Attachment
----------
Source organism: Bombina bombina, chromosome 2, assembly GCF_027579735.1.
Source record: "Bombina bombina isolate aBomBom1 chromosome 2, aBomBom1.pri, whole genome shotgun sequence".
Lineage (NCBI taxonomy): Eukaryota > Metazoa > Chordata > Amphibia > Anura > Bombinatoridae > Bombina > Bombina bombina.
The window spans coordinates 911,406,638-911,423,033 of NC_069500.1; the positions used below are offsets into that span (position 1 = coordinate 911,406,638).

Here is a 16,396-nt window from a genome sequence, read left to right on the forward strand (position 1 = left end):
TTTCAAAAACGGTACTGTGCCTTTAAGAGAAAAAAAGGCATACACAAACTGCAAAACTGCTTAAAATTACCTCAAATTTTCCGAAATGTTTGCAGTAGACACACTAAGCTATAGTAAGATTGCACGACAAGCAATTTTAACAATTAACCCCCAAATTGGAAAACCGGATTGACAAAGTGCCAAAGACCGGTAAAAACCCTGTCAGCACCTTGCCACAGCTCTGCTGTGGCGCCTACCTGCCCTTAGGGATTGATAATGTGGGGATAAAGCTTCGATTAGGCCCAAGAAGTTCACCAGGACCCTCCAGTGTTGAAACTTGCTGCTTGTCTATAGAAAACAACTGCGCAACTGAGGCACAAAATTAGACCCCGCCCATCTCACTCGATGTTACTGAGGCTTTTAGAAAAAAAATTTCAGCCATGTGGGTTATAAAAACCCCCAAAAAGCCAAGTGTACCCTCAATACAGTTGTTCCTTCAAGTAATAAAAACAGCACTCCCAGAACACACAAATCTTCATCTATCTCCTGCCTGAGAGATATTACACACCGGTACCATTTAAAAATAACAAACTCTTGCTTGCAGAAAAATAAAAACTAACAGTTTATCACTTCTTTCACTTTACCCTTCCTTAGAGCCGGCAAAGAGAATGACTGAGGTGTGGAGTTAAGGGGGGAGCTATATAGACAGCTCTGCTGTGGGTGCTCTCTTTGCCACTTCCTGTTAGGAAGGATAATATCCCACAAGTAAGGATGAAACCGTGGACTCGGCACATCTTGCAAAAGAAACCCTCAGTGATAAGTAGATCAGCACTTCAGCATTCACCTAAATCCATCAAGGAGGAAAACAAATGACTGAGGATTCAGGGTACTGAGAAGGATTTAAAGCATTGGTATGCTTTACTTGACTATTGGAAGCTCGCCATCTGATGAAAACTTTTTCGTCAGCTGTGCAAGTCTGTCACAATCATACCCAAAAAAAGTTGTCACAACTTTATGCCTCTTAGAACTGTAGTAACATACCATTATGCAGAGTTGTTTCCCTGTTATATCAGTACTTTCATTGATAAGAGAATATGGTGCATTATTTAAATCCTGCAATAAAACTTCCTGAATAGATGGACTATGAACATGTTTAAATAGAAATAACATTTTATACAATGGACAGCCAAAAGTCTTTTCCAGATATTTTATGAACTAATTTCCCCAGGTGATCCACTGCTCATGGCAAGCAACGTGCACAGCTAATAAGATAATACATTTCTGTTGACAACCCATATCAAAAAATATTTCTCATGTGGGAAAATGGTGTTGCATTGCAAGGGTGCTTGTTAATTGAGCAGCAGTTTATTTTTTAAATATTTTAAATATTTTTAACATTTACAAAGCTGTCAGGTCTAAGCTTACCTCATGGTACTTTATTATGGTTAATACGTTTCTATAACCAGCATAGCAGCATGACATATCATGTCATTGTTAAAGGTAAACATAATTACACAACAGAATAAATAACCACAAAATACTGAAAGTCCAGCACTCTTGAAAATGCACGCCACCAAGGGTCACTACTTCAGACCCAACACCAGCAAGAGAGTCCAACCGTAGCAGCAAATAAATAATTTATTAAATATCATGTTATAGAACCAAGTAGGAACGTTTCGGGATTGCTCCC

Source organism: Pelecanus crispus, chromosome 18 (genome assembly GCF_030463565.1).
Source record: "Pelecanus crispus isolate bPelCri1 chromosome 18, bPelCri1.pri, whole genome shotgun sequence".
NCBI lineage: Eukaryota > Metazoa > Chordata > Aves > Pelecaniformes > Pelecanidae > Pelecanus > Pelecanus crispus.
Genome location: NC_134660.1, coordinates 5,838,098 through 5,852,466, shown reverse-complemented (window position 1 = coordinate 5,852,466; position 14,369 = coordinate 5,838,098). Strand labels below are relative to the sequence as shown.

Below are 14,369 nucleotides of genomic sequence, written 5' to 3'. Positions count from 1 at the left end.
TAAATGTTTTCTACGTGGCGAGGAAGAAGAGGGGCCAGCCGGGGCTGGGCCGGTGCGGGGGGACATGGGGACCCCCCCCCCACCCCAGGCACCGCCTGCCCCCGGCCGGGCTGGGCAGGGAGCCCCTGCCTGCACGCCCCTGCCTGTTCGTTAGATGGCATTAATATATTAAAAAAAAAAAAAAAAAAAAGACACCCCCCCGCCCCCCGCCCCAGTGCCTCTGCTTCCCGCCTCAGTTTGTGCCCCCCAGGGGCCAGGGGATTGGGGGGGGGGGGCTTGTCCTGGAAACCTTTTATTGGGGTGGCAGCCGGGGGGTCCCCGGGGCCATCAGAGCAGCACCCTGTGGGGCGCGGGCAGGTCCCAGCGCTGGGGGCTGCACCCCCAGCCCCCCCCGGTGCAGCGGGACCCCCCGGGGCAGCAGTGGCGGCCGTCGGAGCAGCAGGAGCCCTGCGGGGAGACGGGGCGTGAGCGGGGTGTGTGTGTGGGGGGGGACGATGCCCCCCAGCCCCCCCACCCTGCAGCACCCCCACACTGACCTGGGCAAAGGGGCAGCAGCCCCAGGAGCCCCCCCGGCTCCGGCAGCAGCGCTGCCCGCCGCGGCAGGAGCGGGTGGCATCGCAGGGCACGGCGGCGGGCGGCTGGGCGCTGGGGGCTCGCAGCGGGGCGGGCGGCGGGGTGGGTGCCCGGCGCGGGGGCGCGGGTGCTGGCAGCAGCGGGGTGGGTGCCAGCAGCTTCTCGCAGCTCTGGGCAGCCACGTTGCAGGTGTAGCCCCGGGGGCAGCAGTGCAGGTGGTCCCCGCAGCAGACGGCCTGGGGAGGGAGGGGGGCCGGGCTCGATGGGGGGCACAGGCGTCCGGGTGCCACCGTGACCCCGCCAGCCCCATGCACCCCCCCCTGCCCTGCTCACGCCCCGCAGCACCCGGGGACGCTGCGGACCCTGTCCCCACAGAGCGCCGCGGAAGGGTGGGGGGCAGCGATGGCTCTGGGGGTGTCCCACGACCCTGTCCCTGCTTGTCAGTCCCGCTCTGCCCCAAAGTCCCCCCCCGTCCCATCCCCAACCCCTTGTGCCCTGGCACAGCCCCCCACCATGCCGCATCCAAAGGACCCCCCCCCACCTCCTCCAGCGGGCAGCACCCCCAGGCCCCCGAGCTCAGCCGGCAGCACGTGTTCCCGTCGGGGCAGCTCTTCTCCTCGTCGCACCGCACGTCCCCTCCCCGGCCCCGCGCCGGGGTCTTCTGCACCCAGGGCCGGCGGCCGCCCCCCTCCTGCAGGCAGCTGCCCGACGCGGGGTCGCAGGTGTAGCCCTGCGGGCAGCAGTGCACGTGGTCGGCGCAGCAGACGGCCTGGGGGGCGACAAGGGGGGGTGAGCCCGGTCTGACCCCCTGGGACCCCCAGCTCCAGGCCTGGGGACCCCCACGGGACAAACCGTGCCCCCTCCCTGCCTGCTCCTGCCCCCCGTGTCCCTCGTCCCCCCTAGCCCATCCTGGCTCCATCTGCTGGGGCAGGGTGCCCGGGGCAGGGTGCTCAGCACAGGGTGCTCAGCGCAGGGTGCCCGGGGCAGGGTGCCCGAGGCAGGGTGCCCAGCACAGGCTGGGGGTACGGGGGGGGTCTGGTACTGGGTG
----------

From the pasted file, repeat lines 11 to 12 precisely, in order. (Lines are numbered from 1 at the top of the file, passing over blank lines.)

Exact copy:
Below are 14,369 nucleotides of genomic sequence, written 5' to 3'. Positions count from 1 at the left end.
TAAATGTTTTCTACGTGGCGAGGAAGAAGAGGGGCCAGCCGGGGCTGGGCCGGTGCGGGGGGACATGGGGACCCCCCCCCCACCCCAGGCACCGCCTGCCCCCGGCCGGGCTGGGCAGGGAGCCCCTGCCTGCACGCCCCTGCCTGTTCGTTAGATGGCATTAATATATTAAAAAAAAAAAAAAAAAAAAGACACCCCCCCGCCCCCCGCCCCAGTGCCTCTGCTTCCCGCCTCAGTTTGTGCCCCCCAGGGGCCAGGGGATTGGGGGGGGGGGGCTTGTCCTGGAAACCTTTTATTGGGGTGGCAGCCGGGGGGTCCCCGGGGCCATCAGAGCAGCACCCTGTGGGGCGCGGGCAGGTCCCAGCGCTGGGGGCTGCACCCCCAGCCCCCCCCGGTGCAGCGGGACCCCCCGGGGCAGCAGTGGCGGCCGTCGGAGCAGCAGGAGCCCTGCGGGGAGACGGGGCGTGAGCGGGGTGTGTGTGTGGGGGGGGACGATGCCCCCCAGCCCCCCCACCCTGCAGCACCCCCACACTGACCTGGGCAAAGGGGCAGCAGCCCCAGGAGCCCCCCCGGCTCCGGCAGCAGCGCTGCCCGCCGCGGCAGGAGCGGGTGGCATCGCAGGGCACGGCGGCGGGCGGCTGGGCGCTGGGGGCTCGCAGCGGGGCGGGCGGCGGGGTGGGTGCCCGGCGCGGGGGCGCGGGTGCTGGCAGCAGCGGGGTGGGTGCCAGCAGCTTCTCGCAGCTCTGGGCAGCCACGTTGCAGGTGTAGCCCCGGGGGCAGCAGTGCAGGTGGTCCCCGCAGCAGACGGCCTGGGGAGGGAGGGGGGCCGGGCTCGATGGGGGGCACAGGCGTCCGGGTGCCACCGTGACCCCGCCAGCCCCATGCACCCCCCCCTGCCCTGCTCACGCCCCGCAGCACCCGGGGACGCTGCGGACCCTGTCCCCACAGAGCGCCGCGGAAGGGTGGGGGGCAGCGATGGCTCTGGGGGTGTCCCACGACCCTGTCCCTGCTTGTCAGTCCCGCTCTGCCCCAAAGTCCCCCCCCGTCCCATCCCCAACCCCTTGTGCCCTGGCACAGCCCCCCACCATGCCGCATCCAAAGGACCCCCCCCCACCTCCTCCAGCGGGCAGCACCCCCAGGCCCCCGAGCTCAGCCGGCAGCACGTGTTCCCGTCGGGGCAGCTCTTCTCCTCGTCGCACCGCACGTCCCCTCCCCGGCCCCGCGCCGGGGTCTTCTGCACCCAGGGCCGGCGGCCGCCCCCCTCCTGCAGGCAGCTGCCCGACGCGGGGTCGCAGGTGTAGCCCTGCGGGCAGCAGTGCACGTGGTCGGCGCAGCAGACGGCCTGGGGGGCGACAAGGGGGGGTGAGCCCGGTCTGACCCCCTGGGACCCCCAGCTCCAGGCCTGGGGACCCCCACGGGACAAACCGTGCCCCCTCCCTGCCTGCTCCTGCCCCCCGTGTCCCTCGTCCCCCCTAGCCCATCCTGGCTCCATCTGCTGGGGCAGGGTGCCCGGGGCAGGGTGCTCAGCACAGGGTGCTCAGCGCAGGGTGCCCGGGGCAGGGTGCCCGAGGCAGGGTGCCCAGCACAGGCTGGGGGTACGGGGGGGGTCTGGTACTGGGTG